February 26, 2010 1:35 PM  
Blogger jcemt72 said...

A follow up on my tests, I let the magic smoke out of an SB-24 on 1/4 power. These batteries are truly amazing. Be very very careful. Ugh.

BTW on 1/4 power there is no way to count flashes per charge. My now smoldering SB-24 had well over 300 1/4 and half flashes on it during the state swim meet. Today after setting for 2 days recycle time was unchanged from fresh charge at least until the magic smoke escaped.

March 01, 2010 4:53 PM  
Blogger Russ MacDonald said...

Well, it's interesting that there are so many EE's here. I am also an EE, and I used to design chips for flashes.

Anyway, I have never seen so much erroneous information published about any subject until I started reading about which batteries to use in the SB-900 flash. That You-Tube video is so far out in left field, I wouldn't even no how to begin to critique it.

The reason I'm posting is because I just got some NiZn batteries to use in one of my SB-800 flashes. I am now a wedding photographer, and I figured from what I knew about flashes that these new batteries would really speed up the cycle rate a lot.

I was right! It recycled at an enormous rate!! Full power dumps recycled in under 2 seconds! 100 shots into a reception, I thought I had found nirvana.

Then, the flash quit working. It just shut off.

I'm fairly sure the main switching regulator devices in the voltage multiplier were not the failure point. They are so big and heavy duty, I don't think that the extra voltage or current could hurt them. They would just charge the capacitor up more quicly - much more quickly.

I am speculating that the support circuits were designed for 1.5 volts max. However, NiZn batteries jump up to almost 1.8 volts when lightly loaded; like right after the capacitor is fully charged and the switching regulator shuts off.

I think 1.8 volts could 'punch the oxide' in the CMOS clock or uP other low voltage control chips that run the flash.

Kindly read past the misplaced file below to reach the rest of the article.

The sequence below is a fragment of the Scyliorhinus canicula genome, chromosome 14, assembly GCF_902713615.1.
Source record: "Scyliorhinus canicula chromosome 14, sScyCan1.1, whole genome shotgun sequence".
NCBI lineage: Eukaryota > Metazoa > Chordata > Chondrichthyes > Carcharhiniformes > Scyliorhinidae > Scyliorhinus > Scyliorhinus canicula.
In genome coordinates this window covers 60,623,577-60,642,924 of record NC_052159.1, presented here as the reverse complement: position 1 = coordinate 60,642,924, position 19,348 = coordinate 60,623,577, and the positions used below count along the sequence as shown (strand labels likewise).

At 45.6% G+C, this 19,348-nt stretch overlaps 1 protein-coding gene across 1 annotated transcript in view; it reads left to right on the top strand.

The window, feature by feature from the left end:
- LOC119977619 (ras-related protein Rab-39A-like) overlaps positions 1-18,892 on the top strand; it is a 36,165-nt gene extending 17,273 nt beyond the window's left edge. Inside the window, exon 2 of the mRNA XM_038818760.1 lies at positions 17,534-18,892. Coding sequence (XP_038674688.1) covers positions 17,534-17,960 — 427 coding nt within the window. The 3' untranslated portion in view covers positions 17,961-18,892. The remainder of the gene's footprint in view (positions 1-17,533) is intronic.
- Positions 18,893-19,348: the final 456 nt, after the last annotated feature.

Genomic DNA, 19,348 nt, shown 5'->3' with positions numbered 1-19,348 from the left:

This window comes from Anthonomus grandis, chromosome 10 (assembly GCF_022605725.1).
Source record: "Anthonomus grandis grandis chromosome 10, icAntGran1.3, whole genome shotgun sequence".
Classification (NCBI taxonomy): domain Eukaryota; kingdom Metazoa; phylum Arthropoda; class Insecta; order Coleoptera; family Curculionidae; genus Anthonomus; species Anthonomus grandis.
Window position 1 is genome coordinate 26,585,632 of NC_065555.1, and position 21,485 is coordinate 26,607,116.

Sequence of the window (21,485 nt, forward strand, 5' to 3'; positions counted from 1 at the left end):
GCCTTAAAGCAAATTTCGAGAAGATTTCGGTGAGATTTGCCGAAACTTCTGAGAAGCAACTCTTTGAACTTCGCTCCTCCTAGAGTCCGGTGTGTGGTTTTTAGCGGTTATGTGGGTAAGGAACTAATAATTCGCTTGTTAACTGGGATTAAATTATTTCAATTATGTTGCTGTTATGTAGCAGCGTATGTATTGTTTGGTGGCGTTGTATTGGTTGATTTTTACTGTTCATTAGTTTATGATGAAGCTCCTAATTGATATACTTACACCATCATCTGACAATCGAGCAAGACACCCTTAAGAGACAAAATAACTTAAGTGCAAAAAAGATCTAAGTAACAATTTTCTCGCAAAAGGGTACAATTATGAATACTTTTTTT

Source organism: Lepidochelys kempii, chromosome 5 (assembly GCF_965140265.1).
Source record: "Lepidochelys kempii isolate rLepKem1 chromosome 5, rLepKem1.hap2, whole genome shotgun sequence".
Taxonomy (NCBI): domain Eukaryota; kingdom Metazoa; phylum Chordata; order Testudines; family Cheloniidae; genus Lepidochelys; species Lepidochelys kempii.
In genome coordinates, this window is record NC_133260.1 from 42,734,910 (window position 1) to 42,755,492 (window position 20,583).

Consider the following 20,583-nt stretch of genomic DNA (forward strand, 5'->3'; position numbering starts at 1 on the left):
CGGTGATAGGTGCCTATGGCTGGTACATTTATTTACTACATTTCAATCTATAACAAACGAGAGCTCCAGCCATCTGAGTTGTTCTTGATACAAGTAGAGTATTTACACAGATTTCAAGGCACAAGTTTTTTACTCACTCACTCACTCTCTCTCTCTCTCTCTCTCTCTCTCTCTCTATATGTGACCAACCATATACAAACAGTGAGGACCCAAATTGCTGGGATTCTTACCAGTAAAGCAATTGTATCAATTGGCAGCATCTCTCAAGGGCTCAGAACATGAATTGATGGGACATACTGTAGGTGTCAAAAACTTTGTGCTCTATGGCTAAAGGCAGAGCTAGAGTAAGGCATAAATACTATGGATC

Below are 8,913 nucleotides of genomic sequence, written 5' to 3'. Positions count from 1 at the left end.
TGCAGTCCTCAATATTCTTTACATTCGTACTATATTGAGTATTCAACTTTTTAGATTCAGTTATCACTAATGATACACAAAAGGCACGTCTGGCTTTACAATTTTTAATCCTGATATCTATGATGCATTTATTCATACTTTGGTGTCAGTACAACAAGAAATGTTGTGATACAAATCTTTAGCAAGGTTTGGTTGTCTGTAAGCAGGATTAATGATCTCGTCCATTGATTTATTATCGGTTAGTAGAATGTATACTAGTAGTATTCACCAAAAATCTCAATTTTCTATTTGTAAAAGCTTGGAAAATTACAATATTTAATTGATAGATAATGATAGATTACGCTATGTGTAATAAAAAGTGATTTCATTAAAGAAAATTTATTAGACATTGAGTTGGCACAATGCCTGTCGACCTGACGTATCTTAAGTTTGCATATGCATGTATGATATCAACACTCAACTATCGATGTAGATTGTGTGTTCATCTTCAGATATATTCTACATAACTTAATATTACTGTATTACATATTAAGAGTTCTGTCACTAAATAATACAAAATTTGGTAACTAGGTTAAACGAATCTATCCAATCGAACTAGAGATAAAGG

In any case, my flash quit working and I sent it to Nikon NPS to be fixed. I will ask them to tell me what parts failed.

In the mean time, I won't be using NiZn in any of my other flashes until I find out if my experience was just bad luck, or there really is a significant risk with NiZn batteries.

Russ

March 04, 2010 10:42 PM  
Blogger BarryK said...

I have been using a Quantum Bantam & QB1Compact w/ my SB-800 for several years w/ reliable results. Can an EE here comment on whether 1. If there is no damage using the Quantums, should there be no damage w/ the NiZn? & 2. How should _overall_ performance compare? If I get 300 pops for a given shoot from a single Quantum, should the NiZn's perform the same? & 3. Is it a good/bad idea to use the 5th battery on the SB-800?

Thanks.

March 06, 2010 6:17 AM  
Blogger Russ MacDonald said...

Back in March, I had an SB-800 die on me right after starting to use NiZn batteries. I sent it off to Nikon and they repaired it. I asked them what failed, but they couldn't tell me. They just replaced all the PC boards and that fixed it.

After that, I continued to use NiZn batteries in all six of my speedlights for about six more months without any additional failures.

However, I decided to return to regfular NiMH batteries anyway, because of one thing:

The initial recycle rate with NiZn batteries is fantastic, but after about 50 to 75 shots, the recycle rate slows drastically to where NiMH is faster. This happens because the capacity of the NiZn batteries is so low. I think it is around 1200 mAHr, but it is not spec'd.

The batteries deplete much faster than NiMH, and after about 200 shots the recycle rate has gotten so slow you have to replace the batteries. With regular NiMH I get over 400 shots before they start to become too slow to deal with.

The other thing I found out about NiZn is that they self-discharge very rapidly. I think faster than regular NiMH.

In summary, I have switched back to regular NiMH (LSD NiMH in flashes I don't use often), for better all-around performance for wedding photography.

Regards,

Russ

December 29, 2010 1:13 PM  
Blogger Russ MacDonald said...

Back in March, I had an SB-800 die on me right after starting to use NiZn batteries. I sent it off to Nikon and they repaired it. I asked them what failed, but they couldn't tell me. They just replaced all the PC boards and that fixed it.

After that, I continued to use NiZn batteries in all six of my speedlights for about six more months without any additional failures.

However, I decided to return to regfular NiMH batteries anyway, because of one thing:

The initial recycle rate with NiZn batteries is fantastic, but after about 50 to 75 shots, the recycle rate slows drastically to where NiMH is faster. This happens because the capacity of the NiZn batteries is so low. I think it is around 1200 mAHr, but it is not spec'd.

The batteries deplete much faster than NiMH, and after about 200 shots the recycle rate has gotten so slow you have to replace the batteries. With regular NiMH I get over 400 shots before they start to become too slow to deal with.

The other thing I found out about NiZn is that they self-discharge very rapidly. I think faster than regular NiMH.

In summary, I have switched back to regular NiMH (LSD NiMH in flashes I don't use often), for better all-around performance for wedding photography.

Regards,

Russ

December 29, 2010 1:16 PM